I could hardly believe my eyes. It was the late 1980’s. I was reading a magazine article reporting some of the early research coming out of the Human Nutrition Research Center on Aging at Tufts University in Boston. Specifically, my “visual distrust” stemmed from the results of one of the studies.
First, a bit of background. Several years earlier, in my late 30’s, and after several years of repeated back and shoulder issues, I decided to begin resistance training. I picked up some used weights at a garage sale and read a book on training written by a former Mister Universe. Training began in my garage and I soon began to see improvements in my functional strength and endurance. I figured that I should at least improve my enjoyment of life for a few more years.
That’s when I read the magazine article. What jumped off the page was a study in which researchers put a group of 20-somethings and a second group, aged 80 yrs. and up, on a three-month regimen of eating the same diet and undertaking the same progressive resistance training. Even the researchers were surprised at the results: all of the participants gained muscle mass. A 96-yr. old put on muscle mass at the same rate as the 20-somethings! Ongoing studies showed that “elderly” people are able to increase strength by as much as 200%! The combination of muscle mass, strength and cardiovascular fitness seemed to be rewriting the story of aging.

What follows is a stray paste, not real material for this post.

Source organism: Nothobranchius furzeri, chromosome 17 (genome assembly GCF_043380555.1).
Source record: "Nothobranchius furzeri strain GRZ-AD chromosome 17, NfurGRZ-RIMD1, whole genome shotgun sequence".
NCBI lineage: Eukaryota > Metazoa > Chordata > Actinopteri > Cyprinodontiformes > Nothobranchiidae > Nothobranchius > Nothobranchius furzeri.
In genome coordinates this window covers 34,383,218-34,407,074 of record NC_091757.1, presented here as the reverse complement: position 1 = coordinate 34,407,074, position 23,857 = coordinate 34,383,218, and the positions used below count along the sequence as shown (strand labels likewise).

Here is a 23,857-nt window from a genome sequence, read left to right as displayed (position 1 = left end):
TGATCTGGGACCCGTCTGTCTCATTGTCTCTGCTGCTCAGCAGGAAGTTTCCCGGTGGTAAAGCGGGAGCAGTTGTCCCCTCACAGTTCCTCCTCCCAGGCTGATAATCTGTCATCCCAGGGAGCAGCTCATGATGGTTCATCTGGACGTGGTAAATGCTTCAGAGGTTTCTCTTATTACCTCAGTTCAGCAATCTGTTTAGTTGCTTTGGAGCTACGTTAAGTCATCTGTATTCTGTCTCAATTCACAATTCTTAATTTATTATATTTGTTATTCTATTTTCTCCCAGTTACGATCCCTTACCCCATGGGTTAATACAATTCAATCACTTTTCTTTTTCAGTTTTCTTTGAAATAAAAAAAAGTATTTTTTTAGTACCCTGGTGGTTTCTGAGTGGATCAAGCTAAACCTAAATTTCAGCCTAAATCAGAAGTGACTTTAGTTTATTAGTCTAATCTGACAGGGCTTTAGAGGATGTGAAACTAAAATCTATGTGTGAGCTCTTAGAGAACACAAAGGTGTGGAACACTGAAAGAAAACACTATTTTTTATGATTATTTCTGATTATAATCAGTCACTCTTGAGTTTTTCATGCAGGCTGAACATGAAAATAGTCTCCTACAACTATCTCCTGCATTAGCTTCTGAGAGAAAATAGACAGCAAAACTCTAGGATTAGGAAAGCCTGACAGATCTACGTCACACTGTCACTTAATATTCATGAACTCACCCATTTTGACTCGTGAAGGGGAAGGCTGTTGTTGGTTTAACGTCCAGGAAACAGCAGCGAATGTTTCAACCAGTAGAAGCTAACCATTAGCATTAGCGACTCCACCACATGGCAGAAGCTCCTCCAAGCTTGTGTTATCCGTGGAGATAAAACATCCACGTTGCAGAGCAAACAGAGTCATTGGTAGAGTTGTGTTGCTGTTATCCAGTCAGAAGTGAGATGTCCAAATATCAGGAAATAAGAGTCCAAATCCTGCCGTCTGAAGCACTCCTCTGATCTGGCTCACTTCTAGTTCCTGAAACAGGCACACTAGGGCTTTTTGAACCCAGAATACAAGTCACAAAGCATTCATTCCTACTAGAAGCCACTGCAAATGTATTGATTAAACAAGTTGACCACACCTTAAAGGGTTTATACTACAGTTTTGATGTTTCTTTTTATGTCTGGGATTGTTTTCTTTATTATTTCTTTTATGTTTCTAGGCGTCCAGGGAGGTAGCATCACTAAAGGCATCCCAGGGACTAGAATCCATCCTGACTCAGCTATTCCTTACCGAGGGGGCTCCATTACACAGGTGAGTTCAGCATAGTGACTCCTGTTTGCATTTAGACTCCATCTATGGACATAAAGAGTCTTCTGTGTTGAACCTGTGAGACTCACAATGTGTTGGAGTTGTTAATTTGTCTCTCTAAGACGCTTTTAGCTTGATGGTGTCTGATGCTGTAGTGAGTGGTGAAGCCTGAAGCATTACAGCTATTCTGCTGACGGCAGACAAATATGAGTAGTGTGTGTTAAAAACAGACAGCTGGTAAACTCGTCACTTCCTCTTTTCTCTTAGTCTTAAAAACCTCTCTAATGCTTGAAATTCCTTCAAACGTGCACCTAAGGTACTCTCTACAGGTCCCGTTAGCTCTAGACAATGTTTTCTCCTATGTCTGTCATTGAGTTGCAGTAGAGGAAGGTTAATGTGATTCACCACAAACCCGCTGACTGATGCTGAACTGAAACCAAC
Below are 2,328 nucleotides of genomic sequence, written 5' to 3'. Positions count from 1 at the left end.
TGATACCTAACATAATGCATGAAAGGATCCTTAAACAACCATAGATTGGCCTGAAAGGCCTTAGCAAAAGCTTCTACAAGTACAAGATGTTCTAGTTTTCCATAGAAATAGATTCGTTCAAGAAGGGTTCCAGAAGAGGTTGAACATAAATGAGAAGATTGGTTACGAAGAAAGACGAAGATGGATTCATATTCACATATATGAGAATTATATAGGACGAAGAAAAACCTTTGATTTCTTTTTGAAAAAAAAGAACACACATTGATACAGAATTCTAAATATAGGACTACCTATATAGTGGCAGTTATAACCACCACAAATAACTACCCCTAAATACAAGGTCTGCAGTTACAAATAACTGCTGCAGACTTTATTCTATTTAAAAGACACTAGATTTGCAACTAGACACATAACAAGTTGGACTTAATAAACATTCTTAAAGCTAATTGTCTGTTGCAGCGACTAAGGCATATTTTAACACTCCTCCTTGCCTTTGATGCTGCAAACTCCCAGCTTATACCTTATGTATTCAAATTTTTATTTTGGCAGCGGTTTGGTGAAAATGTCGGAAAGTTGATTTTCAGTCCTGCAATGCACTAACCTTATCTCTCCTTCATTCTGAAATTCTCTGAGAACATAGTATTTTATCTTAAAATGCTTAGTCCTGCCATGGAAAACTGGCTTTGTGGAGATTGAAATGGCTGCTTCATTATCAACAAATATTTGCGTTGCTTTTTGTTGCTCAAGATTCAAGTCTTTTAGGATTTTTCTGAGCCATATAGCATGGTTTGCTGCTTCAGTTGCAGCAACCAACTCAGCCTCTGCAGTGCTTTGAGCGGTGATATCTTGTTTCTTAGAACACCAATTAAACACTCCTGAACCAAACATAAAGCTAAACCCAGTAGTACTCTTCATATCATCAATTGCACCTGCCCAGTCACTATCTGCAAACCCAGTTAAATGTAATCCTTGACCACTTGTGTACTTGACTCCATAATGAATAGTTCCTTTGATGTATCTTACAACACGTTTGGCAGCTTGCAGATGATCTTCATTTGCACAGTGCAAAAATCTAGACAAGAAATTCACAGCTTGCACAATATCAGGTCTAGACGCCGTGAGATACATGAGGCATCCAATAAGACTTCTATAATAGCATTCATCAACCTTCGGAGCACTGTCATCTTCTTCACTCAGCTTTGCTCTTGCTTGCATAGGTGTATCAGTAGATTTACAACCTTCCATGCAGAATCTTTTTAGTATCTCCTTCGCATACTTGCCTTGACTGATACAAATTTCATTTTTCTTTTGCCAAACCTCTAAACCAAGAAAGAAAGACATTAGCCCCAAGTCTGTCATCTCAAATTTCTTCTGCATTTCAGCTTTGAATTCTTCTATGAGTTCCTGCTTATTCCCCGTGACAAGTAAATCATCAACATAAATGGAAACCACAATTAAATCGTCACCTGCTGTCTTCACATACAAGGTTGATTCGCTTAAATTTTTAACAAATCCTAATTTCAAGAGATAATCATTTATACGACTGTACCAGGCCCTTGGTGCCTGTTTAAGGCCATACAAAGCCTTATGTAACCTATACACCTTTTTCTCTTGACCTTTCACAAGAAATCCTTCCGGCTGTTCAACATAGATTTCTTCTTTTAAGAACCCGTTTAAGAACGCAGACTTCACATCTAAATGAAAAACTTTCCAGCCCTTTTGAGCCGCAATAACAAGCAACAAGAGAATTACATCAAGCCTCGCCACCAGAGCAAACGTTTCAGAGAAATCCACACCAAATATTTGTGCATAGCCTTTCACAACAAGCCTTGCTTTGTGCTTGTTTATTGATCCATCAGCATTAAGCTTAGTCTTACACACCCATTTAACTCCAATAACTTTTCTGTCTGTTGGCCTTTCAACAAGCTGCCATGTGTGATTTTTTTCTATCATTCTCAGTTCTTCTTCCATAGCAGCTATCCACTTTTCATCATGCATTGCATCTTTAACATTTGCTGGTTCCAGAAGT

Then and there I committed to a life-long experiment with myself as the guinea pig to see if the research really held water. Now, in my 72nd year, I have maintained my strength; indeed, in some areas, I am stronger than I ever have been, and certainly much stronger than I was in my 30’s. After retirement, I was certified as a Personal Training Specialist, followed by certification as a Seniors’ Fitness Instructor . I work part-time as an instructor with the Canadian Centre for Activity and Aging (CCAA), a research centre of Western University in Ontario, Canada. As a volunteer with the YMCA for the last several years, I have had access to equipment I could only have dreamed of during my decades in the garage — the image of a kid in a candy store comes to mind!
Although there have been countless studies over the last 30 years with results similar to those early years at Tufts (including many at the CCAA), it seems very few are getting the message, so here it is:
“Most of how you age is up to you!”